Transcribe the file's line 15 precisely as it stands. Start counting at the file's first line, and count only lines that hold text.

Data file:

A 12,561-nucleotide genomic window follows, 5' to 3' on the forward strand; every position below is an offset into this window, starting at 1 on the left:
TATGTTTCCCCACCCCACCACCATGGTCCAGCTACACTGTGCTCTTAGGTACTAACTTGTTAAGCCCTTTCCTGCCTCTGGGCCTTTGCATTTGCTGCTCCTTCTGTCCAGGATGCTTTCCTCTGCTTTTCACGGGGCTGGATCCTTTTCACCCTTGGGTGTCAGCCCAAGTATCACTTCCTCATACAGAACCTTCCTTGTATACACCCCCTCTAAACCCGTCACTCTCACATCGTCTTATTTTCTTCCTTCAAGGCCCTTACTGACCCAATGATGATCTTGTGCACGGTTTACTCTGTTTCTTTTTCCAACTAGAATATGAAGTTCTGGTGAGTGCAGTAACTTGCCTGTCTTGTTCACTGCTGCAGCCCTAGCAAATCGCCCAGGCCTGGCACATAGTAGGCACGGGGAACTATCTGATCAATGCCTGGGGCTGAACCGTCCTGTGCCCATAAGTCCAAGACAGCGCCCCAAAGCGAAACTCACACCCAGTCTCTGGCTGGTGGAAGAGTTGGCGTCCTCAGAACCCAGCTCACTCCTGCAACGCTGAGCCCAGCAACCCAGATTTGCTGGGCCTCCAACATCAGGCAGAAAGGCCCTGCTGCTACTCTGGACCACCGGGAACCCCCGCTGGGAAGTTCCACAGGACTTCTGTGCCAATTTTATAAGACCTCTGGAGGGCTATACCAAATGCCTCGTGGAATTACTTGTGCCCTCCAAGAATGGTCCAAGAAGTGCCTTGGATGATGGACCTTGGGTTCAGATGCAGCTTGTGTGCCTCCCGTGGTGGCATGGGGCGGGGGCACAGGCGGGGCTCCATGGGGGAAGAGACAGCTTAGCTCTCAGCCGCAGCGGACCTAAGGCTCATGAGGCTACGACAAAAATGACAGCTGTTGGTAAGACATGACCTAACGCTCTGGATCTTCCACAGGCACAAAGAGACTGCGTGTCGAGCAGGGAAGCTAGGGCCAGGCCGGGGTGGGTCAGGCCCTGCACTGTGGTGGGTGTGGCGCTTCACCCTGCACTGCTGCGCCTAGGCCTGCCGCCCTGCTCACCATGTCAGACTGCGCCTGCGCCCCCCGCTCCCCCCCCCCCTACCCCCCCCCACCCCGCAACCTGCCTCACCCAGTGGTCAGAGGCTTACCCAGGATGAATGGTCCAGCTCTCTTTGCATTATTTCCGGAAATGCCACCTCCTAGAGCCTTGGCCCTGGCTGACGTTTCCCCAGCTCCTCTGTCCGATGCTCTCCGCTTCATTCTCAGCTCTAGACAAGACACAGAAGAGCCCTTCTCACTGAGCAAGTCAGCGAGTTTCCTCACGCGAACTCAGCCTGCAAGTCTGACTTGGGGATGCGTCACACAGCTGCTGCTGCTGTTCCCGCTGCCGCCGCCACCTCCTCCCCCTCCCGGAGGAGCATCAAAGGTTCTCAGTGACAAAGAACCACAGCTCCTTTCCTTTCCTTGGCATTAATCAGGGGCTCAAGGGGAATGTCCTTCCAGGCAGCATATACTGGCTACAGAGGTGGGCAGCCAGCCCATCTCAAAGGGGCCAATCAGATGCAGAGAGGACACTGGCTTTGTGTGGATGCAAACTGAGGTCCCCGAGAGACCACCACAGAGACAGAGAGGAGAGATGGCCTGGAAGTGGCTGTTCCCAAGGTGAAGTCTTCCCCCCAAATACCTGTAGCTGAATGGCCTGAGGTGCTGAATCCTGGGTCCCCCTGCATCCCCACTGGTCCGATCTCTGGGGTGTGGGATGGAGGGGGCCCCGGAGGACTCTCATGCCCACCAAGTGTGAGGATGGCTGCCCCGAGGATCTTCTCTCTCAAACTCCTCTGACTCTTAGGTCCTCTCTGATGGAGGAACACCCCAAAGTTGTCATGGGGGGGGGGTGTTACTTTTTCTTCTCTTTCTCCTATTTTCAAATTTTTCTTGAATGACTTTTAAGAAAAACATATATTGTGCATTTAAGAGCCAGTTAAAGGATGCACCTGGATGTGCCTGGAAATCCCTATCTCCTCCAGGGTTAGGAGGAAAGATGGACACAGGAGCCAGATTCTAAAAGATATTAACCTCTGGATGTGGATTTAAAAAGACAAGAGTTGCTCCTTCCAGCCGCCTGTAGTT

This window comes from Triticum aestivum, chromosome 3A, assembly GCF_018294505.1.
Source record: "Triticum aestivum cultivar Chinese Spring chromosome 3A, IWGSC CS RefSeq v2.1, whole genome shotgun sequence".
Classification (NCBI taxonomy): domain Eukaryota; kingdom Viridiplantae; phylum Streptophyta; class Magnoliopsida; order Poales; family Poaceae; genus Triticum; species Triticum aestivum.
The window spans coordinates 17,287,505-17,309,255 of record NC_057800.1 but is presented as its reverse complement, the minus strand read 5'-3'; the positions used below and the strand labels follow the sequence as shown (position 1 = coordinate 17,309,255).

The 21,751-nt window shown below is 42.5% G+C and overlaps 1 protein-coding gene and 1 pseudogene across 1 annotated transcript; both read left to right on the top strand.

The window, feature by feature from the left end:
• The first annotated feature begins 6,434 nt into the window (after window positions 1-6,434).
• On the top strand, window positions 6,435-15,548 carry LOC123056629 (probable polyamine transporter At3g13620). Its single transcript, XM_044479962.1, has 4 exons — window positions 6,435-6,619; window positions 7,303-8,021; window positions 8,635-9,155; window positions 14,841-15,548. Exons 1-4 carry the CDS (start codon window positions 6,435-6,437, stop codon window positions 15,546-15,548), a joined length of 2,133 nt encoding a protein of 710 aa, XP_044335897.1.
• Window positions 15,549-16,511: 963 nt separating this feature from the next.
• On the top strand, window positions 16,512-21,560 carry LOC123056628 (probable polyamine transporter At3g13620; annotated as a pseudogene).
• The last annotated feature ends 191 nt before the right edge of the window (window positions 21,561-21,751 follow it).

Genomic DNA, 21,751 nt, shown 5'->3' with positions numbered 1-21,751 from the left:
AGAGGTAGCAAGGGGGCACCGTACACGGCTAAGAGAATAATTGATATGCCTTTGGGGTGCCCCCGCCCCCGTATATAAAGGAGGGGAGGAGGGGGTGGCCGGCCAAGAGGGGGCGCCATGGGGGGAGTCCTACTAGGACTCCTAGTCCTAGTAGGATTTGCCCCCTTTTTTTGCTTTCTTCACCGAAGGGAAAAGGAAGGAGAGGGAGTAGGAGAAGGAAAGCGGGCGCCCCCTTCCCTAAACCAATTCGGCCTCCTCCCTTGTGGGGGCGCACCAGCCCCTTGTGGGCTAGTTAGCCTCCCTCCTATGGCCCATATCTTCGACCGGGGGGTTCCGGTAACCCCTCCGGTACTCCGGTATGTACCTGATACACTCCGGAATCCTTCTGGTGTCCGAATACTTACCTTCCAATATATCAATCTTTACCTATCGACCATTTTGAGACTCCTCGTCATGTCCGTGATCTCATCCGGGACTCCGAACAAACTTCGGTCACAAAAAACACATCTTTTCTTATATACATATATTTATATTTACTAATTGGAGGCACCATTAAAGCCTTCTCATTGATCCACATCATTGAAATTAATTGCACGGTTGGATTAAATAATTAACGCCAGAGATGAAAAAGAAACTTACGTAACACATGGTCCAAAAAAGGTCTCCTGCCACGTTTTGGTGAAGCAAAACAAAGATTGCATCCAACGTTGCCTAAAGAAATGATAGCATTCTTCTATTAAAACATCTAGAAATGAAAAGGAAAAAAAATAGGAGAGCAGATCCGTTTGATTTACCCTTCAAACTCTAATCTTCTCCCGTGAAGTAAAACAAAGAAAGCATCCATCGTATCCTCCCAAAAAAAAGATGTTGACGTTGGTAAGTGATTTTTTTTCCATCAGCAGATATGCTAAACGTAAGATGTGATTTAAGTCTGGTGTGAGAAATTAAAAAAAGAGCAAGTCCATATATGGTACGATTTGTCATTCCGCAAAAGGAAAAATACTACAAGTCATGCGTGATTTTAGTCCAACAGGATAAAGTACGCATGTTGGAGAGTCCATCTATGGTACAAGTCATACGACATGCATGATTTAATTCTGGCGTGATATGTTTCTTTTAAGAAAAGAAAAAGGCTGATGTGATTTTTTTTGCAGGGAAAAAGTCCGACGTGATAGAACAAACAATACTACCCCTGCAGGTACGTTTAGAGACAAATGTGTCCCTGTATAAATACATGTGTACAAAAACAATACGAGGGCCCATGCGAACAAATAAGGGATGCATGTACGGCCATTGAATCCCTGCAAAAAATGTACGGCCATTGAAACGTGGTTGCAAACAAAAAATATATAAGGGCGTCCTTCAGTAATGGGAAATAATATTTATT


AGAGGTAGCAAGGGGGCACCGTACACGGCTAAGAGAATAATTGATATGCCTTTGGGGTGCCCCCGCCCCCGTATATAAAGGAGGGGAGGAGGGGGTGGCCGGCCAAGAGGGGGCGCCATGGGGGGAGTCCTACTAGGACTCCTAGTCCTAGTAGGATTTGCCCCCTTTTTTTGCTTTCTTCACCGAAGGGAAAAGGAAGGAGAGGGAGTAGGAGAAGGAAAGCGGGCGCCCCCTTCCCTAAACCAATTCGGCCTCCTCCCTTGTGGGGGCGCACCAGCCCCTTGTGGGCTAGTTAGCCTCCCTCCTATGGCCCATATCTTCGACCGGGGGGTTCCGGTAACCCCTCCGGTACTCCGGTATGTACCTGATACACTCCGGAATCCTTCTGGTGTCCGAATACTTACCTTCCAATATATCAATCTTTACCTATCGACCATTTTGAGACTCCTCGTCATGTCCGTGATCTCATCCGGGACTCCGAACAAACTTCGGTCACAAAAAACACATCTTTTCTTATATACATATATTTATATTTACTAATTGGAGGCACCATTAAAGCCTTCTCATTGATCCACATCATTGAAATTAATTGCACGGTTGGATTAAATAATTAACGCCAGAGATGAAAAAGAAACTTACGTAACACATGGTCCAAAAAAGGTCTCCTGCCACGTTTTGGTGAAGCAAAACAAAGATTGCATCCAACGTTGCCTAAAGAAATGATAGCATTCTTCTATTAAAACATCTAGAAATGAAAAGGAAAAAAAATAGGAGAGCAGATCCGTTTGATTTACCCTTCAAACTCTAATCTTCTCCCGTGAAGTAAAACAAAGAAAGCATCCATCGTATCCTCCCAAAAAAAAGATGTTGACGTTGGTAAGTGATTTTTTTTCCATCAGCAGATATGCTAAACGTAAGATGTGATTTAAGTCTGGTGTGAGAAATTAAAAAAAGAGCAAGTCCATATATGGTACGATTTGTCATTCCGCAAAAGGAAAAATACTACAAGTCATGCGTGATTTTAGTCCAACAGGATAAAGTACGCATGTTGGAGAGTCCATCTATGGTACAAGTCATACGACATGCATGATTTAATTCTGGCGTGATATGTTTCTTTTAAGAAAAGAAAAAGGCTGATGTGATTTTTTTTGCAGGGAAAAAGTCCGACGTGATAGAACAAACAATACTACCCCTGCAGGTACGTTTAGAGACAAATGTGTCCCTGTATAAATACATGTGTACAAAAACAATACGAGGGCCCATGCGAACAAATAAGGGATGCATGTACGGCCATTGAATCCCTGCAAAAAATGTACGGCCATTGAAACGTGGTTGCAAACAAAAAATATATAAGGGCGTCCTTCAGTAATGGGAAATAATATTTATT